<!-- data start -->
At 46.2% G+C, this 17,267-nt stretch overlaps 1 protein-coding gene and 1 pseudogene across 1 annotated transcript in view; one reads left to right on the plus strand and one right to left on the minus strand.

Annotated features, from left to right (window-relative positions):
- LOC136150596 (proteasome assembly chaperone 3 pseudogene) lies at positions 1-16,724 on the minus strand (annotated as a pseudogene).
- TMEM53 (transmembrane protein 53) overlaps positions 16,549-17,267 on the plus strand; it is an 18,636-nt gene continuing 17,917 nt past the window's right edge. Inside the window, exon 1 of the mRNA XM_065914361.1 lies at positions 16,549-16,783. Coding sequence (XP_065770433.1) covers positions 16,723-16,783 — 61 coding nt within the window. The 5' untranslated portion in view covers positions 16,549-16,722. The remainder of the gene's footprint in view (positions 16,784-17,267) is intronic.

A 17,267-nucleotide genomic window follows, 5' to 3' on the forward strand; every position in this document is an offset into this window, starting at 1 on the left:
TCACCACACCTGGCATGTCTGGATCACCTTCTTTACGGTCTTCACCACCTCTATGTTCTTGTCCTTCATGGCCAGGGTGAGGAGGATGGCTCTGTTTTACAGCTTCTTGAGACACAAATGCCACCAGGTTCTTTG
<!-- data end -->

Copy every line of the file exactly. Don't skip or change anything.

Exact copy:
At 46.2% G+C, this 17,267-nt stretch overlaps 1 protein-coding gene and 1 pseudogene across 1 annotated transcript in view; one reads left to right on the plus strand and one right to left on the minus strand.

Annotated features, from left to right (window-relative positions):
- LOC136150596 (proteasome assembly chaperone 3 pseudogene) lies at positions 1-16,724 on the minus strand (annotated as a pseudogene).
- TMEM53 (transmembrane protein 53) overlaps positions 16,549-17,267 on the plus strand; it is an 18,636-nt gene continuing 17,917 nt past the window's right edge. Inside the window, exon 1 of the mRNA XM_065914361.1 lies at positions 16,549-16,783. Coding sequence (XP_065770433.1) covers positions 16,723-16,783 — 61 coding nt within the window. The 5' untranslated portion in view covers positions 16,549-16,722. The remainder of the gene's footprint in view (positions 16,784-17,267) is intronic.

A 17,267-nucleotide genomic window follows, 5' to 3' on the forward strand; every position in this document is an offset into this window, starting at 1 on the left:
TCACCACACCTGGCATGTCTGGATCACCTTCTTTACGGTCTTCACCACCTCTATGTTCTTGTCCTTCATGGCCAGGGTGAGGAGGATGGCTCTGTTTTACAGCTTCTTGAGACACAAATGCCACCAGGTTCTTTG